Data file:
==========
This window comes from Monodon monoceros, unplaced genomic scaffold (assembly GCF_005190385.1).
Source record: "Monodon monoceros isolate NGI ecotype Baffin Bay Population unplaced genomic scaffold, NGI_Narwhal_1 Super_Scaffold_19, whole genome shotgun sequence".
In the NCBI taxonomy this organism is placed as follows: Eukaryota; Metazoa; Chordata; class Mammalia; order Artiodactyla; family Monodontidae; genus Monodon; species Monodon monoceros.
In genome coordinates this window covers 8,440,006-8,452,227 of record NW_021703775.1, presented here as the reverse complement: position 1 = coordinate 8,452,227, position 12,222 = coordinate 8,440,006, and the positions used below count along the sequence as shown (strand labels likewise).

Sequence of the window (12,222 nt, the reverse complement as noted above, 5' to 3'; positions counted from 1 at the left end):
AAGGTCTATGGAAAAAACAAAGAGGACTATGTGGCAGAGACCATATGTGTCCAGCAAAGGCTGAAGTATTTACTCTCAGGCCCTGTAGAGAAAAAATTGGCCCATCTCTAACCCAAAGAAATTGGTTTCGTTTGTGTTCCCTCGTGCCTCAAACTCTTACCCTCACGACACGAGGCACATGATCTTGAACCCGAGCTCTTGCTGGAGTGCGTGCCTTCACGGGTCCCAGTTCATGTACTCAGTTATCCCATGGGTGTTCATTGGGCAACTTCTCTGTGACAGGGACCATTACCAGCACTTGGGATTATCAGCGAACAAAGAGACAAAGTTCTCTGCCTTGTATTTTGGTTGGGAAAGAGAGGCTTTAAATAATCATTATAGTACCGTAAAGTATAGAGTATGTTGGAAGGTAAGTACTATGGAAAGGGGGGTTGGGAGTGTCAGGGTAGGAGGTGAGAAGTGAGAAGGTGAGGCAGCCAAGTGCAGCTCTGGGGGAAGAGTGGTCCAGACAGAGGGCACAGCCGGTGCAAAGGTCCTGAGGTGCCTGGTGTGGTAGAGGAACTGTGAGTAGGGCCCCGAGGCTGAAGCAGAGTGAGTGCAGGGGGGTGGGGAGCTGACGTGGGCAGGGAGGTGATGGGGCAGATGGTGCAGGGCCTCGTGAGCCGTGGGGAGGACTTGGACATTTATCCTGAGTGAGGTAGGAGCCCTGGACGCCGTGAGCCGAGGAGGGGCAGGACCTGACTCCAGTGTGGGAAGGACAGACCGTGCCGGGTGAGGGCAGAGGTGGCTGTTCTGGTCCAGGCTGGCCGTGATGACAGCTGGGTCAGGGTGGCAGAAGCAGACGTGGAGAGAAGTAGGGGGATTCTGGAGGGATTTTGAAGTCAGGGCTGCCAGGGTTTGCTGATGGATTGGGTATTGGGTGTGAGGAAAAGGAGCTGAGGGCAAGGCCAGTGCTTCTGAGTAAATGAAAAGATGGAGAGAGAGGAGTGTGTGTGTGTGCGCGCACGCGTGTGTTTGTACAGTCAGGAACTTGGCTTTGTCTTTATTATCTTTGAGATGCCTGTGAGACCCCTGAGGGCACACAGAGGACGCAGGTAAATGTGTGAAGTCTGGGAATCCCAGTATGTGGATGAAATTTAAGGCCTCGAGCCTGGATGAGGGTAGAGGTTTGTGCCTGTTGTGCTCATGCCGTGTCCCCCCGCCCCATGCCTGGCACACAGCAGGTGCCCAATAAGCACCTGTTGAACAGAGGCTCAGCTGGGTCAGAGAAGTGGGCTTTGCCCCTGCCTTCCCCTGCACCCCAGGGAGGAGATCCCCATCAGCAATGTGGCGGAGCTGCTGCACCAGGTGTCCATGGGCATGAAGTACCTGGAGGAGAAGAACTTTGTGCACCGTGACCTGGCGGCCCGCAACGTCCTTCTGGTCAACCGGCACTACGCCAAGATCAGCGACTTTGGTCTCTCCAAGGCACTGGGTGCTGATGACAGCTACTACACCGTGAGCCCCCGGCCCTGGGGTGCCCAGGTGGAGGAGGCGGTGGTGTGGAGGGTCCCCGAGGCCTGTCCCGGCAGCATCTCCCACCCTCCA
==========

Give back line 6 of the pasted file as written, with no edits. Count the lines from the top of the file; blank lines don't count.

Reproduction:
AAGGTCTATGGAAAAAACAAAGAGGACTATGTGGCAGAGACCATATGTGTCCAGCAAAGGCTGAAGTATTTACTCTCAGGCCCTGTAGAGAAAAAATTGGCCCATCTCTAACCCAAAGAAATTGGTTTCGTTTGTGTTCCCTCGTGCCTCAAACTCTTACCCTCACGACACGAGGCACATGATCTTGAACCCGAGCTCTTGCTGGAGTGCGTGCCTTCACGGGTCCCAGTTCATGTACTCAGTTATCCCATGGGTGTTCATTGGGCAACTTCTCTGTGACAGGGACCATTACCAGCACTTGGGATTATCAGCGAACAAAGAGACAAAGTTCTCTGCCTTGTATTTTGGTTGGGAAAGAGAGGCTTTAAATAATCATTATAGTACCGTAAAGTATAGAGTATGTTGGAAGGTAAGTACTATGGAAAGGGGGGTTGGGAGTGTCAGGGTAGGAGGTGAGAAGTGAGAAGGTGAGGCAGCCAAGTGCAGCTCTGGGGGAAGAGTGGTCCAGACAGAGGGCACAGCCGGTGCAAAGGTCCTGAGGTGCCTGGTGTGGTAGAGGAACTGTGAGTAGGGCCCCGAGGCTGAAGCAGAGTGAGTGCAGGGGGGTGGGGAGCTGACGTGGGCAGGGAGGTGATGGGGCAGATGGTGCAGGGCCTCGTGAGCCGTGGGGAGGACTTGGACATTTATCCTGAGTGAGGTAGGAGCCCTGGACGCCGTGAGCCGAGGAGGGGCAGGACCTGACTCCAGTGTGGGAAGGACAGACCGTGCCGGGTGAGGGCAGAGGTGGCTGTTCTGGTCCAGGCTGGCCGTGATGACAGCTGGGTCAGGGTGGCAGAAGCAGACGTGGAGAGAAGTAGGGGGATTCTGGAGGGATTTTGAAGTCAGGGCTGCCAGGGTTTGCTGATGGATTGGGTATTGGGTGTGAGGAAAAGGAGCTGAGGGCAAGGCCAGTGCTTCTGAGTAAATGAAAAGATGGAGAGAGAGGAGTGTGTGTGTGTGCGCGCACGCGTGTGTTTGTACAGTCAGGAACTTGGCTTTGTCTTTATTATCTTTGAGATGCCTGTGAGACCCCTGAGGGCACACAGAGGACGCAGGTAAATGTGTGAAGTCTGGGAATCCCAGTATGTGGATGAAATTTAAGGCCTCGAGCCTGGATGAGGGTAGAGGTTTGTGCCTGTTGTGCTCATGCCGTGTCCCCCCGCCCCATGCCTGGCACACAGCAGGTGCCCAATAAGCACCTGTTGAACAGAGGCTCAGCTGGGTCAGAGAAGTGGGCTTTGCCCCTGCCTTCCCCTGCACCCCAGGGAGGAGATCCCCATCAGCAATGTGGCGGAGCTGCTGCACCAGGTGTCCATGGGCATGAAGTACCTGGAGGAGAAGAACTTTGTGCACCGTGACCTGGCGGCCCGCAACGTCCTTCTGGTCAACCGGCACTACGCCAAGATCAGCGACTTTGGTCTCTCCAAGGCACTGGGTGCTGATGACAGCTACTACACCGTGAGCCCCCGGCCCTGGGGTGCCCAGGTGGAGGAGGCGGTGGTGTGGAGGGTCCCCGAGGCCTGTCCCGGCAGCATCTCCCACCCTCCA